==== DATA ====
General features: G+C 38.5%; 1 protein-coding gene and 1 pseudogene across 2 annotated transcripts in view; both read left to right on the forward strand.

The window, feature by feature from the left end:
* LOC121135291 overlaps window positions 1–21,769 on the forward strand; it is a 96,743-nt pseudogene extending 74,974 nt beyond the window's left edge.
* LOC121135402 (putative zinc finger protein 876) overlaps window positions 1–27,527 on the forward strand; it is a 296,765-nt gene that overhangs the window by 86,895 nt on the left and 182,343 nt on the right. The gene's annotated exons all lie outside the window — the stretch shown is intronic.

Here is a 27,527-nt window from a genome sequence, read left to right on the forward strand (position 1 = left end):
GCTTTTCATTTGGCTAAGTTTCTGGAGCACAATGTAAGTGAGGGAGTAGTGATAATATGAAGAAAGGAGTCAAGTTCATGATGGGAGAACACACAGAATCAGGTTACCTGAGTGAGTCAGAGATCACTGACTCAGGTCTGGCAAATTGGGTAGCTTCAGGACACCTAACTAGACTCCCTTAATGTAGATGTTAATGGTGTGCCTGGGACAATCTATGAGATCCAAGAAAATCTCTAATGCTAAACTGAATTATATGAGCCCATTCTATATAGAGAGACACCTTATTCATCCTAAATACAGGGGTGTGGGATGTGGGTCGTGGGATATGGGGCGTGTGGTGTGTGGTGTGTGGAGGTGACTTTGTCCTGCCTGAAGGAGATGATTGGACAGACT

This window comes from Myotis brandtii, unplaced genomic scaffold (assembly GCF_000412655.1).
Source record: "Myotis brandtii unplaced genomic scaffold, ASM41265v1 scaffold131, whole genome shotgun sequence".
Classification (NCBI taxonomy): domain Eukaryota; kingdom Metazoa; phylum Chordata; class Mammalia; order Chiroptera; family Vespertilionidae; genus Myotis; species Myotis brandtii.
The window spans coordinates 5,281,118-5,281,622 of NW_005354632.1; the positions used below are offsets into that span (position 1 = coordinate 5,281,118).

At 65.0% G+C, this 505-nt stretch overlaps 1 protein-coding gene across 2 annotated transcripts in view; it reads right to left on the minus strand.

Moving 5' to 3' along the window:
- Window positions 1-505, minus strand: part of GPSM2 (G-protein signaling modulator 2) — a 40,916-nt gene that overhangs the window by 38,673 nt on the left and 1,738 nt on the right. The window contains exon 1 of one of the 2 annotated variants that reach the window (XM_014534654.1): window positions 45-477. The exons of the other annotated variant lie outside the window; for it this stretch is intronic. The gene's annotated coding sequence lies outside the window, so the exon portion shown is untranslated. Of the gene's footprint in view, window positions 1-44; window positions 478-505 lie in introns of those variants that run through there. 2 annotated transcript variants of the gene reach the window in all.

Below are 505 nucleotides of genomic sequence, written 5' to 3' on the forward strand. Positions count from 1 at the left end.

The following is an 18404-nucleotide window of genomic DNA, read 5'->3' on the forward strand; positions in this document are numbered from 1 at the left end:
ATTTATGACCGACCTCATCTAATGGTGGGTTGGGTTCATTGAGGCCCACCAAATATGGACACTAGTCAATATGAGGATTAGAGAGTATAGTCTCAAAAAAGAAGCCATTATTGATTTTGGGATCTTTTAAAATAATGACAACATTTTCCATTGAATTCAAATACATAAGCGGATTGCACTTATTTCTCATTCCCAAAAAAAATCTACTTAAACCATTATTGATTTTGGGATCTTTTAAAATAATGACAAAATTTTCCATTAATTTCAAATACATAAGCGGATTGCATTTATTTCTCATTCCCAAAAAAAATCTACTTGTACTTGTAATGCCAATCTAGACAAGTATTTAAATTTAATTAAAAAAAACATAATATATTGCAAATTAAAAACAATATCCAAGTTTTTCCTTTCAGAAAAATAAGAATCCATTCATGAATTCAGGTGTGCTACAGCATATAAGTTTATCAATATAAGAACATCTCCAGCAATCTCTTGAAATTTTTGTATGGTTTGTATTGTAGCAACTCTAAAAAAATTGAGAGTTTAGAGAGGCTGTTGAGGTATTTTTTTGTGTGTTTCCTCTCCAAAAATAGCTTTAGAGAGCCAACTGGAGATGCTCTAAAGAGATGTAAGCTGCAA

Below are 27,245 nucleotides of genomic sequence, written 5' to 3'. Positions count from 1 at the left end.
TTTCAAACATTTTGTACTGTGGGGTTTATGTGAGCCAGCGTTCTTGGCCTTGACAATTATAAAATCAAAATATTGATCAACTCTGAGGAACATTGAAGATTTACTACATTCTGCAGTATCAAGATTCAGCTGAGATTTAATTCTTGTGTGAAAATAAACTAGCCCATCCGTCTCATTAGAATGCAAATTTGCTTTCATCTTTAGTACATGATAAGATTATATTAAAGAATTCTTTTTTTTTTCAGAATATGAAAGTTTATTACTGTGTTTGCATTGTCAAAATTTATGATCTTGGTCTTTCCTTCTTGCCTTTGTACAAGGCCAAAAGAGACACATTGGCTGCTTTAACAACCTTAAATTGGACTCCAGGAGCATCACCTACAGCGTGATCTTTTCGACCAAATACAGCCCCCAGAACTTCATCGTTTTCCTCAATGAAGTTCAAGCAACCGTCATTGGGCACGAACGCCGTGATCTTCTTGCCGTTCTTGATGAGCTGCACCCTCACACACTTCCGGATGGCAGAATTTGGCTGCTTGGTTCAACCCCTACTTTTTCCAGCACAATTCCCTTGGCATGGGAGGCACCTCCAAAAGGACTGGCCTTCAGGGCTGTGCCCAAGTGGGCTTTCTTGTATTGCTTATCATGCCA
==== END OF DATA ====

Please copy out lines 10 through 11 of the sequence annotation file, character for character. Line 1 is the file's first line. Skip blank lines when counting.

The window spans coordinates 5,281,118-5,281,622 of NW_005354632.1; the positions used below are offsets into that span (position 1 = coordinate 5,281,118).

At 65.0% G+C, this 505-nt stretch overlaps 1 protein-coding gene across 2 annotated transcripts in view; it reads right to left on the minus strand.